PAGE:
Individually or collectively, the performers, composers, or genres that might be mentioned in reference to this recording by Thomas Fiancette don't smack of boredom: Charles Ives, exotica, Morton Feldman, home recordings, Erik Satie, hokum, Mauricio Kagel, the list goes on and on, the names appearing like momentary images along an interesting road. Inevitably the music of Fiancette, presented here in a series of 16 short tracks collectively titled Bricolages, is not really an imitation of any one person or style. Such has inevitably been the nature of the multi-tracking beast when working effectively. The most personal aspect of the performer, who is also the composer, seems to pile up on each of the instruments that is being played just as the tracks themselves are collected. A glance at the list of instruments that this French performer uses to create these tracks would be more than enough of an arsenal even in the hands of someone who "really" couldn't play them. Delightfully, Fiancette gets around really well on the instruments that can make a big difference. Parts on strings, horns, keyboards, and flute, and even what sounds like multi-tracked flutes, are all played with a skill that would inspire judges in a music contest to make nice little ticks with their pencils. If anything is a problem it is that it is all over too soon, the final track going for drastic change and introducing both pop parody and vocals. Brevity is the nature of the releases on the Relax-ay-vous label, however, and Fiancette's creations are each so different and furthermore fascinating in how they relate to each other that an immediate repeat listen comes close to what could be the full glory of an extended-length creation by this composer.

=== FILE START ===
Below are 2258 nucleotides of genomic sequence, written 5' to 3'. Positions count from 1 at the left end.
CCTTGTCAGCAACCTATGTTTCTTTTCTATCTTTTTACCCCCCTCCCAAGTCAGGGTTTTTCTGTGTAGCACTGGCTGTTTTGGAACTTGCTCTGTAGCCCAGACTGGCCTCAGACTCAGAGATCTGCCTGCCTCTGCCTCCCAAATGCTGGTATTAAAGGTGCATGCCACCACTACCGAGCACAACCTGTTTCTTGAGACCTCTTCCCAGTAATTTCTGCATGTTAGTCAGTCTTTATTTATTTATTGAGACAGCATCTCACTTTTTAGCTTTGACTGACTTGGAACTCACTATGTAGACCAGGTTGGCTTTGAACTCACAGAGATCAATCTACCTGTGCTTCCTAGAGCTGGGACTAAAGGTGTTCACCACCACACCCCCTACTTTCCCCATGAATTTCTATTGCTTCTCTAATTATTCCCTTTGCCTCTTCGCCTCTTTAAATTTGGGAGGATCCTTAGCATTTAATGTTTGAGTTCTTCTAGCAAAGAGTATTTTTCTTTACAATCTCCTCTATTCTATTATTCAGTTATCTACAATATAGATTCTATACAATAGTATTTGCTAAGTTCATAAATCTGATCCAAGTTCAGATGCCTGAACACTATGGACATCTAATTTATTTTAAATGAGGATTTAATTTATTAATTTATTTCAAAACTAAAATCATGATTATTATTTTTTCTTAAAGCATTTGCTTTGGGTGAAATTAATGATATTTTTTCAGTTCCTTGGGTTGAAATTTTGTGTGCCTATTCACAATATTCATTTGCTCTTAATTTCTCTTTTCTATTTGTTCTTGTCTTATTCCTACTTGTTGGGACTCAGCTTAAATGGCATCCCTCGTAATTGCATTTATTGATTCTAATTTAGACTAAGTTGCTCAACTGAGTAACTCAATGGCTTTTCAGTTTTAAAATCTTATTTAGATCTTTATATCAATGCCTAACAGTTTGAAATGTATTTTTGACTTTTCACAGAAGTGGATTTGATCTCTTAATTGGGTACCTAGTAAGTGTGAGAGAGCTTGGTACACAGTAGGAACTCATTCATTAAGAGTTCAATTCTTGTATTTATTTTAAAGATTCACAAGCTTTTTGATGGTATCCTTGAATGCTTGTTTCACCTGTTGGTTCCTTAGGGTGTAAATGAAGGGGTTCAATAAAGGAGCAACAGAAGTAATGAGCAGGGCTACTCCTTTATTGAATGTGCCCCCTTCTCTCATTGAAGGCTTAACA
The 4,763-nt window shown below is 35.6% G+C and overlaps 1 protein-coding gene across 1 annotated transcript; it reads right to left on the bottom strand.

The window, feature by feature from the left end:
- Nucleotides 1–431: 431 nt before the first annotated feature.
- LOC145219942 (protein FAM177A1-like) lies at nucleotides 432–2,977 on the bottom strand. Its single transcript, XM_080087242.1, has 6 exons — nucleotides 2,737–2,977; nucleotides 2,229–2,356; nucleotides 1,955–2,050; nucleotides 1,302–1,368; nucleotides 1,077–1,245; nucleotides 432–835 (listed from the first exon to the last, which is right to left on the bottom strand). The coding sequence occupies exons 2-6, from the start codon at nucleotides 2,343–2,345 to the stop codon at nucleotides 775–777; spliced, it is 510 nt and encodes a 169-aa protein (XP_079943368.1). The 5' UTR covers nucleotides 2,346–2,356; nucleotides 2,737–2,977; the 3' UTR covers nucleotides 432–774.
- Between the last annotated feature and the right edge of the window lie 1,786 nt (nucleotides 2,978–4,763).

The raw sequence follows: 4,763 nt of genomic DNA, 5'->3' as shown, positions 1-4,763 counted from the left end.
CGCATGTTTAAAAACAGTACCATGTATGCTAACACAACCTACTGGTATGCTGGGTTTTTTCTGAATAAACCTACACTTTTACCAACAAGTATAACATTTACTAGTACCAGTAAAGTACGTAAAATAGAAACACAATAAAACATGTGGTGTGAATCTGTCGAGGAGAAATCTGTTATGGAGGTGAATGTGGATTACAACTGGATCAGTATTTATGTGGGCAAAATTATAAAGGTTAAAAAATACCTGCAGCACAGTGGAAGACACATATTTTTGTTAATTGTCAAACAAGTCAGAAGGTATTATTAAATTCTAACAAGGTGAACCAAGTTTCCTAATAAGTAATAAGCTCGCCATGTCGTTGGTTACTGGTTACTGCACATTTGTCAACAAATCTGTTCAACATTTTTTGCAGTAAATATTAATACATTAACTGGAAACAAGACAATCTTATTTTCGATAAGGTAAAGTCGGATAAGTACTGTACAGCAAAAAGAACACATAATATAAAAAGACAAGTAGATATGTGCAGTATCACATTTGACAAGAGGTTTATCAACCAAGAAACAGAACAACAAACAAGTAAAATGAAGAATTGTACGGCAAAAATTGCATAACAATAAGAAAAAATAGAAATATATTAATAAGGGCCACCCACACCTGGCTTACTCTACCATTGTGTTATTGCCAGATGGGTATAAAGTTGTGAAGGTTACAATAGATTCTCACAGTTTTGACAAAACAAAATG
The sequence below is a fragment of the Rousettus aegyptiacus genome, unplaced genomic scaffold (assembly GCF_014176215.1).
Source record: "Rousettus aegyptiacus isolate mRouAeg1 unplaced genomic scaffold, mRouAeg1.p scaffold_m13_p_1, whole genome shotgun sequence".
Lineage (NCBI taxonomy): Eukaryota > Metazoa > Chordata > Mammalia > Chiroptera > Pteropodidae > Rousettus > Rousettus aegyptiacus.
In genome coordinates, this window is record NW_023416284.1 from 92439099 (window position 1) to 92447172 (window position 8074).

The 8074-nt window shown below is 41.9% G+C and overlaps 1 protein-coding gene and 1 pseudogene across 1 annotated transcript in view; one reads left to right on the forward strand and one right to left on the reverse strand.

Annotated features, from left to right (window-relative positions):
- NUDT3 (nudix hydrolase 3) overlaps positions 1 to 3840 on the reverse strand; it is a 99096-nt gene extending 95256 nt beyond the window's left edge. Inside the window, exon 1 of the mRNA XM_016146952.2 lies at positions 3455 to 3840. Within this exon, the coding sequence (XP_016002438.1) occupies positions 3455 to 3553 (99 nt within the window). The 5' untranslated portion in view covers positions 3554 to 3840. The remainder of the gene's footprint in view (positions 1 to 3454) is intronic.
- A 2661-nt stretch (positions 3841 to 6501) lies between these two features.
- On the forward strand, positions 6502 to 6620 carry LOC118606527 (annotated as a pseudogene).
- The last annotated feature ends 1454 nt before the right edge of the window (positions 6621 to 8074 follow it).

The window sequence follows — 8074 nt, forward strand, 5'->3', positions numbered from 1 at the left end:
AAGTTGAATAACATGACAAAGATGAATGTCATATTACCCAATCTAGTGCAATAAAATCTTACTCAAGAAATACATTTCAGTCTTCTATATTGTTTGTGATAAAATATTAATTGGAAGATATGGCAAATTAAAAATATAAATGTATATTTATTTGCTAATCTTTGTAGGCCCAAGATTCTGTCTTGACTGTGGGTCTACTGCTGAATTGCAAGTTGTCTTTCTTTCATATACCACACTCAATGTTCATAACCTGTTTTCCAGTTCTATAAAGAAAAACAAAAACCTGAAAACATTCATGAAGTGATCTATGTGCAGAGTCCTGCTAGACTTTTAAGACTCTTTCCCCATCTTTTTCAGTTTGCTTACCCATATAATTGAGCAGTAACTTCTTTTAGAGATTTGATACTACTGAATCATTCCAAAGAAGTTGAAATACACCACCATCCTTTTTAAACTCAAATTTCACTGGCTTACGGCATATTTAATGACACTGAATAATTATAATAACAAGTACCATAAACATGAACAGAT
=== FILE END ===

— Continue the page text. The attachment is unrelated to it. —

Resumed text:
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AllMusic Review by Eugene Chadbourne